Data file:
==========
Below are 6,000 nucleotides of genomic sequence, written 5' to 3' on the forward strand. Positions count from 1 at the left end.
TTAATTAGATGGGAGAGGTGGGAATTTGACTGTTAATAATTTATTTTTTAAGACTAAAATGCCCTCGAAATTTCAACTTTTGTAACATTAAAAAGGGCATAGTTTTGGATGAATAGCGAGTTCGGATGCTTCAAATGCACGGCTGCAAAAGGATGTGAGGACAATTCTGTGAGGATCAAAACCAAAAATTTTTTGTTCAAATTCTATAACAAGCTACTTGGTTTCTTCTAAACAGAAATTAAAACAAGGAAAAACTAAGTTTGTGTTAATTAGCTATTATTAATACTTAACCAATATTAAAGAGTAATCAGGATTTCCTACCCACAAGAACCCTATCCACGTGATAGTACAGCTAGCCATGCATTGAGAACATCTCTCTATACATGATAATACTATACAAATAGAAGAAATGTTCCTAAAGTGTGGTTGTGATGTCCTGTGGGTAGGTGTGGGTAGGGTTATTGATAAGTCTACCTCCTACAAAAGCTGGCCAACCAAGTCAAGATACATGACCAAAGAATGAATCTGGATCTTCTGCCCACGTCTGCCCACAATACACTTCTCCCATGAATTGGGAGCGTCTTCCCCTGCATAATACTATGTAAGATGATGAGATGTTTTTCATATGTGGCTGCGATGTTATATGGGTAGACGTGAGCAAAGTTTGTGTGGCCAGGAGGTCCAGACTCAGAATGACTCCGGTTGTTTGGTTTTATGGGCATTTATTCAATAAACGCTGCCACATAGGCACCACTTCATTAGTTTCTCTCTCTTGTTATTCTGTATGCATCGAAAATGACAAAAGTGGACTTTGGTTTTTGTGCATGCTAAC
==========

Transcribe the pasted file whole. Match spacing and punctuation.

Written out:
Below are 6,000 nucleotides of genomic sequence, written 5' to 3' on the forward strand. Positions count from 1 at the left end.
TTAATTAGATGGGAGAGGTGGGAATTTGACTGTTAATAATTTATTTTTTAAGACTAAAATGCCCTCGAAATTTCAACTTTTGTAACATTAAAAAGGGCATAGTTTTGGATGAATAGCGAGTTCGGATGCTTCAAATGCACGGCTGCAAAAGGATGTGAGGACAATTCTGTGAGGATCAAAACCAAAAATTTTTTGTTCAAATTCTATAACAAGCTACTTGGTTTCTTCTAAACAGAAATTAAAACAAGGAAAAACTAAGTTTGTGTTAATTAGCTATTATTAATACTTAACCAATATTAAAGAGTAATCAGGATTTCCTACCCACAAGAACCCTATCCACGTGATAGTACAGCTAGCCATGCATTGAGAACATCTCTCTATACATGATAATACTATACAAATAGAAGAAATGTTCCTAAAGTGTGGTTGTGATGTCCTGTGGGTAGGTGTGGGTAGGGTTATTGATAAGTCTACCTCCTACAAAAGCTGGCCAACCAAGTCAAGATACATGACCAAAGAATGAATCTGGATCTTCTGCCCACGTCTGCCCACAATACACTTCTCCCATGAATTGGGAGCGTCTTCCCCTGCATAATACTATGTAAGATGATGAGATGTTTTTCATATGTGGCTGCGATGTTATATGGGTAGACGTGAGCAAAGTTTGTGTGGCCAGGAGGTCCAGACTCAGAATGACTCCGGTTGTTTGGTTTTATGGGCATTTATTCAATAAACGCTGCCACATAGGCACCACTTCATTAGTTTCTCTCTCTTGTTATTCTGTATGCATCGAAAATGACAAAAGTGGACTTTGGTTTTTGTGCATGCTAAC